The photographs feature fish that have been specially treated to make the stained skeletal tissues visible through the skin and flesh.
A tube snout (Aulorhynchus flavidus). (Photo by Adam Summers)
The technique, developed by Dr. Adam Summers, uses dyes, hydrogen peroxide, a digestive enzyme and glycerin to make the flesh seem to disappear. Adam Summers has given us a new perspective on the internal structures of the aquatic animals, thanks to his series of artistic photographs currently on exhibit at the Seattle Aquarium. Read more
In the water of the Red Sea, seventy meters off the shore of Eilat, a unique underwater attraction was created – the Red Sea Star – the only underwater restaurant and bar in the world. Read more
“We’re using water to clean water.” This is how Selma Mededovic Thagard describes her current work on purifying drinking water.
The chemical & biomolecular engineering professor at Clarkson University is pioneering a new purification process that, if successful, could help millions of people without access to clean water quickly and efficiently purify water to make it safe for drinking and cooking. Read more
New research has shown for the first time that the amount of water flowing through rivers in snow-affected regions depends significantly on how much of the precipitation falls as snowfall. This means in a warming climate, if less of the precipitation falls as snow, rivers will discharge less water than they currently do.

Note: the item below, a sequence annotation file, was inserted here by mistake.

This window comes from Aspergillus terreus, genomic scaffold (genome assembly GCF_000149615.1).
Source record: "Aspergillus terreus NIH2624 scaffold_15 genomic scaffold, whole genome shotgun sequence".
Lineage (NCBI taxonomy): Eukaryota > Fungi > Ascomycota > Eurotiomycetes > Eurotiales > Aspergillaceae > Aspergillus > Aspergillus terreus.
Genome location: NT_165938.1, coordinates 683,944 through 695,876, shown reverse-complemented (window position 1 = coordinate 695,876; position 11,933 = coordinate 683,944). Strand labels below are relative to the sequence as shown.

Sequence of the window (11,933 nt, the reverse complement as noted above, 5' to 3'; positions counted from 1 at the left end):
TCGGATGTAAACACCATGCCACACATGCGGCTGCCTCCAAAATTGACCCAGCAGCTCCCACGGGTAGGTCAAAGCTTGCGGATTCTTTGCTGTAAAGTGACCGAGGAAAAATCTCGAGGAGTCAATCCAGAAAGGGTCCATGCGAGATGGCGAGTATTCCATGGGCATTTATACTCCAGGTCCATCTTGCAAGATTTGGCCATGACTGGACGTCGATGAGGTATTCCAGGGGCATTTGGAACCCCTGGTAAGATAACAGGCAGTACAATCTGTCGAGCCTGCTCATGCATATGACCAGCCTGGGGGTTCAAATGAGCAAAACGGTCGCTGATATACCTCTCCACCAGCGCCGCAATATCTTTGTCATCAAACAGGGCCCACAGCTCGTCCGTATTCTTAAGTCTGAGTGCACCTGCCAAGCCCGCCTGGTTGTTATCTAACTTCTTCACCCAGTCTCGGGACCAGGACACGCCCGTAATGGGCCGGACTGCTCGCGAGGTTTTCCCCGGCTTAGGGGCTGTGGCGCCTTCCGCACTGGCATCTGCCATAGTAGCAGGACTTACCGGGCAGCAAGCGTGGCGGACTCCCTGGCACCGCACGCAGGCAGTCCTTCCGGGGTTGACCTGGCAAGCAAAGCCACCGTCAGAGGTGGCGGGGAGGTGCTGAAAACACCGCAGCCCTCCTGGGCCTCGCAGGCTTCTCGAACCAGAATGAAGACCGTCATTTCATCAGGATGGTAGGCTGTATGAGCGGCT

The study by PhD student Wouter Berghuijs and Dr Ross Woods, Senior Lecturer in Water and Environmental Engineering in the Department of Civil Engineering at the University of Bristol together with a colleague from Delft University of Technology is published online in Nature Climate Change. Read more
A simple new technique to form interlocking beads of water in ambient conditions could prove valuable for applications in biological sensing, membrane research and harvesting water from fog.
Researchers at the Department of Energy’s Oak Ridge National Laboratory have developed a method to create air-stable water droplet networks that are valuable for applications in biological sensing and membrane research.
Researchers at the Department of Energy’s Oak Ridge National Laboratory have developed a method to create air-stable water droplet networks known as droplet interface bilayers. These interconnected water droplets have many roles in biological research because their interfaces simulate cell membranes. Cumbersome fabrication methods, however, have limited their use. Read more